||This article is written like a personal reflection or opinion essay rather than an encyclopedic description of the subject. (January 2013)|
|Les Misérables character|
Javert – illustration from original publication of Les Misérables, after a painting by Gustave Brion (1824–1877)
|Created by||Victor Hugo|
Javert (French pronunciation: [ʒavɛʁ]) is a fictional character and the primary antagonist of Victor Hugo's 1862 novel Les Misérables, loosely based on the famous real-life French detective Eugène François Vidocq. He is a police official whose responsibilities increase in the course of the novel. The narrator and the novel's other characters refer to him as "Javert" or "Inspector Javert". Hugo does not give him a first name. Javert serves, along with Thénardiers, as one of the two opposite nemeses of the novel's principal character, Jean Valjean. Javert represents the justice system that would punish Valjean, while the Thénardiers represent the lawless subculture of society that would blackmail him.
Unlike other villains in classic literature such as Iago of Othello, Javert is portrayed as a somewhat sympathetic antagonist having "nothing ignoble about him" with "formidable" legalistic goals and viewpoints, arguably an anti-villain. Summing up his views, Javert claims that being merely kind to others is easy while being "just" is a higher, more difficult task. When Valjean saves his life, Javert finds himself unable to reconcile his life's work pursuing criminals with the nobility and justice shown him by the man he thought was a criminal; he then takes his own life by jumping off a bridge into the river Seine. Javert's character has been portrayed by many famous actors in both the stage and the screen, and he is the first major character to sing in the stage musical.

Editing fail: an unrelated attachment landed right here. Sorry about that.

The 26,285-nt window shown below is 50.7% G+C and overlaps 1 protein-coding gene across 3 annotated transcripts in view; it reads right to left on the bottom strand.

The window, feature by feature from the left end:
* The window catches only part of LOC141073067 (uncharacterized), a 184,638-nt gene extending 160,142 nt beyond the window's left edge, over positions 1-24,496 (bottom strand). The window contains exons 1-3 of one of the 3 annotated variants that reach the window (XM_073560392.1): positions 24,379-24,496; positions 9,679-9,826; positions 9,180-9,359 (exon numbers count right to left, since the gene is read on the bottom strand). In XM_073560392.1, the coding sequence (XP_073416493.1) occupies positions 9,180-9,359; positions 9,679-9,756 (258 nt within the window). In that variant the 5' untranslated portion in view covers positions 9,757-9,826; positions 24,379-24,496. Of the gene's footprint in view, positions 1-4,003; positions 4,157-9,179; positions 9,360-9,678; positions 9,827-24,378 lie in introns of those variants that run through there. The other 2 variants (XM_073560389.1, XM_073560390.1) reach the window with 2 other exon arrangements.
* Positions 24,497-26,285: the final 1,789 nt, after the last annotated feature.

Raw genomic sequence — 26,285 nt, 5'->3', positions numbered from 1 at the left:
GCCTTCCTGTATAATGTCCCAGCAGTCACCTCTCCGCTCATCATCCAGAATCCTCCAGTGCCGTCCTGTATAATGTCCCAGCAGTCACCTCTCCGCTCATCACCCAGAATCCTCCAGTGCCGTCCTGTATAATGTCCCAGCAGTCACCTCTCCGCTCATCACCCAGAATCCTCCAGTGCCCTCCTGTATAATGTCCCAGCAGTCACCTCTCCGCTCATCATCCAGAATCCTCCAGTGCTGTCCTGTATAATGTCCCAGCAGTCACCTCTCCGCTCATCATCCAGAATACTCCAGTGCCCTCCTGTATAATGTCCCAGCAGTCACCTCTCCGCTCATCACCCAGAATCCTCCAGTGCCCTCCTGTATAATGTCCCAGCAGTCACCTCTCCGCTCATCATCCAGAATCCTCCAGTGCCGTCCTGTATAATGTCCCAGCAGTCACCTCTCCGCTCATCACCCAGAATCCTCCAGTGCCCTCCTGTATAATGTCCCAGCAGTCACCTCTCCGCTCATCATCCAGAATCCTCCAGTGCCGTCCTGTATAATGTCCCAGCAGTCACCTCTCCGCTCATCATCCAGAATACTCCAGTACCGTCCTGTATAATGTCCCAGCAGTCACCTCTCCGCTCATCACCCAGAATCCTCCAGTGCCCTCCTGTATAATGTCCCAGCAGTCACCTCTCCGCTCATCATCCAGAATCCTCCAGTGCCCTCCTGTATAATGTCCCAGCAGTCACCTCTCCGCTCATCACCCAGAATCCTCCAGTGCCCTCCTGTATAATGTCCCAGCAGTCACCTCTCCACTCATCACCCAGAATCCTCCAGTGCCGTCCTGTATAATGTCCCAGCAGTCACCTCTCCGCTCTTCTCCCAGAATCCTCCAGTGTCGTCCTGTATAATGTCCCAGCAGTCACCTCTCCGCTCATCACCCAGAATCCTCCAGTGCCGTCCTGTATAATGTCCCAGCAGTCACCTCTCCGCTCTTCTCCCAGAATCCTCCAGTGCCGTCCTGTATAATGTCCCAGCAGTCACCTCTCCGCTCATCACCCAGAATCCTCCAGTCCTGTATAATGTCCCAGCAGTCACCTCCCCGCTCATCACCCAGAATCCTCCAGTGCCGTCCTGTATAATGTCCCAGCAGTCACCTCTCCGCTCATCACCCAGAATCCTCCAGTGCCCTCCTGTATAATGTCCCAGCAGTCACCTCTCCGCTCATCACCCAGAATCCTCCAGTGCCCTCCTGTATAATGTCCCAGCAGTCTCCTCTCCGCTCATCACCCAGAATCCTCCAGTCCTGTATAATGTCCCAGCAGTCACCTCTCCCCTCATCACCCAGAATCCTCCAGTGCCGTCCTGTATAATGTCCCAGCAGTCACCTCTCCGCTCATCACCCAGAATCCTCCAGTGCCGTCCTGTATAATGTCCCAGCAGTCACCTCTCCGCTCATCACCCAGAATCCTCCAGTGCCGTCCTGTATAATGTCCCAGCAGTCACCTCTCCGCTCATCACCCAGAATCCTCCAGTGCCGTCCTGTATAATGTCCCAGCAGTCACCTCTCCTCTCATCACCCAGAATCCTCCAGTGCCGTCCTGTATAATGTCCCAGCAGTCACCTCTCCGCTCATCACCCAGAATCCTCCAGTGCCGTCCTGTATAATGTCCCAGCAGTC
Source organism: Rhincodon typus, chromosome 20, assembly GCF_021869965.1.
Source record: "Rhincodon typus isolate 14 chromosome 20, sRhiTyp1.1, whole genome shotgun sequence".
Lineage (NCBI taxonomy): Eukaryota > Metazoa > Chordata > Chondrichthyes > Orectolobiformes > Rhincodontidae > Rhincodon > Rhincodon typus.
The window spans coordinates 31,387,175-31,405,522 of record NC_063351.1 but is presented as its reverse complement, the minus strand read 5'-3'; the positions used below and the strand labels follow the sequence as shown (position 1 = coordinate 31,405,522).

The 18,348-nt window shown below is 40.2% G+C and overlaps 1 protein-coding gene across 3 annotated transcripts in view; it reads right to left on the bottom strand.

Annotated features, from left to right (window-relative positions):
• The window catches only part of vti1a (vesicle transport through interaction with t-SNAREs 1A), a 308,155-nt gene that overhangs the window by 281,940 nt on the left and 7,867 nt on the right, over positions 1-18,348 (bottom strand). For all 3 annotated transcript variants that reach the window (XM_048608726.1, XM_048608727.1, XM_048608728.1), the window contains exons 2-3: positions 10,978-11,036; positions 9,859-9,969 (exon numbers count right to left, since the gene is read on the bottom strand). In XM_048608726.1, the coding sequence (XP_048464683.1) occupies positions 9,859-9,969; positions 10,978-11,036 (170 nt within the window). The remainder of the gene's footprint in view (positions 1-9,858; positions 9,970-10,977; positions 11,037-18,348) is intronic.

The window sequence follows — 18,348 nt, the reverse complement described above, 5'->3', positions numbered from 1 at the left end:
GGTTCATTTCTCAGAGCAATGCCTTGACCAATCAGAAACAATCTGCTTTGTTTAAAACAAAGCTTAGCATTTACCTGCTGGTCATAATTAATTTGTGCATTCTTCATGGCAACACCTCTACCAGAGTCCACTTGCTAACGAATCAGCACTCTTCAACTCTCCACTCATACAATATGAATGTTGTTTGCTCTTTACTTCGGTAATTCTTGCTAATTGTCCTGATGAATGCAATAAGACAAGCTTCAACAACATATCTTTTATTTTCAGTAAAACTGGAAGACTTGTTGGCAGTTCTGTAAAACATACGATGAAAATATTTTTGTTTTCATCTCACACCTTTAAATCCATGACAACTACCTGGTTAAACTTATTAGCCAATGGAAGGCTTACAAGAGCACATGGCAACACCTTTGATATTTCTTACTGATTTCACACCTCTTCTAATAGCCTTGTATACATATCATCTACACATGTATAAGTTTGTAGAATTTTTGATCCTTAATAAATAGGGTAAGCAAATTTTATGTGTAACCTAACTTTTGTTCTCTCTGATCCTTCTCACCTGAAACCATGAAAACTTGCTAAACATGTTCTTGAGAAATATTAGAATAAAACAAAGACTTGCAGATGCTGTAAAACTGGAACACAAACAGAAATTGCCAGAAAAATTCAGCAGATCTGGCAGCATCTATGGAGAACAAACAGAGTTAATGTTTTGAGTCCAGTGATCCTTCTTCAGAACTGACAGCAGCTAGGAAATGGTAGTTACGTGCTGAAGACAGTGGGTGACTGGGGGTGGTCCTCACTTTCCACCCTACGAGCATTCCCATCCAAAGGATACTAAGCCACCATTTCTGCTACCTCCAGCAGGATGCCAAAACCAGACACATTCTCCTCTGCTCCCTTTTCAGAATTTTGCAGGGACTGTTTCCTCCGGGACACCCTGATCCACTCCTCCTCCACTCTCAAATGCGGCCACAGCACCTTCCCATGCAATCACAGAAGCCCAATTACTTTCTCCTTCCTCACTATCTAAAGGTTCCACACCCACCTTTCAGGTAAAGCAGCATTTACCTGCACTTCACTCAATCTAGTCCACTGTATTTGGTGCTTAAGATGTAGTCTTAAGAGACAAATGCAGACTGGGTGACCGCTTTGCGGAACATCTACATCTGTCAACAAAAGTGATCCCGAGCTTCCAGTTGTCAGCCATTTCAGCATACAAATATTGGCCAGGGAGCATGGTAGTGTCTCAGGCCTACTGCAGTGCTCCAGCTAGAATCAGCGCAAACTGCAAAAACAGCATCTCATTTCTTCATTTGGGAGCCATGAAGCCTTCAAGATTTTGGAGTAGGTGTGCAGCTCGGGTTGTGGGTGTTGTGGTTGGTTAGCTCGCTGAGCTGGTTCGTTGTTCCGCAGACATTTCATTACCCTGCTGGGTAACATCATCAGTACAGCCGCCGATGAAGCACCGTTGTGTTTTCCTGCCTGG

Hugo provides several descriptions of Javert. When arresting Valjean at Fantine's hospital bedside, he sketches his character:
Javert, though frightful, had nothing ignoble about him.
Probity, sincerity, candor, conviction, the sense of duty, are things which may become hideous when wrongly directed; but which, even when hideous, remain grand: their majesty, the majesty peculiar to the human conscience, clings to them in the midst of horror; they are virtues which have one vice, – error. The honest, pitiless joy of a fanatic in the full flood of his atrocity preserves a certain lugubriously venerable radiance. Without himself suspecting the fact, Javert in his formidable happiness was to be pitied, as is every ignorant man who triumphs. Nothing could be so poignant and so terrible as this face, wherein was displayed all that may be designated as the evil of the good.
Javert has been described as a legalist, in that his "moral foundation... is built strictly on legalism". He is "one of the most tragic legalists in Western literature" and "the consummate legalist".
The character of Javert is loosely based on Eugène François Vidocq, a criminal and adventurer who became a police official, though Vidocq wrote that he never arrested anyone who stole out of need. Hugo also drew on Vidocq's life for the character of Valjean. In the novel, Hugo describes Javert as "a marble informer, Brutus in Vidocq."
Javert in the novel
Part One: Fantine
Javert was born in a prison around 1780, with his mother a fortune-teller and his father a convict serving on a galley. The narrator explains that "he thought that he was outside the pale of society" and had a "hatred for the race of bohemians whence he was sprung." Feeling condemned to stand outside normal society either as a criminal or a policeman, Javert chose to enforce the law and proved successful in that career. As an assistant guard in the Bagne of Toulon, he saw Jean Valjean often and noted his extraordinary strength and his way of walking.
Years later, in 1815, Valjean is living under the name Monsieur Madeleine and serving as the mayor of a small town identified only as M____-sur-M__, where he is a successful manufacturer. Javert arrives in 1820 to serve as an inspector with the local police. Valjean recognizes him and avoids him. Javert suspects Madeleine's true identity from the start, though not completely certain at first, and he becomes convinced when he watches Madeleine demonstrate extraordinary strength by lifting a loaded cart off of a man trapped beneath it. Madeleine also antagonizes Javert by dismissing his attempt to arrest Fantine, a prostitute detained for having a violent row with a street idler. Javert decides to denounce Valjean as an ex-convict but learns from Parisian authorities that they have already arrested someone who calls himself Champmathieu whom they believe is really Valjean and whom several former convicts have already identified as Valjean.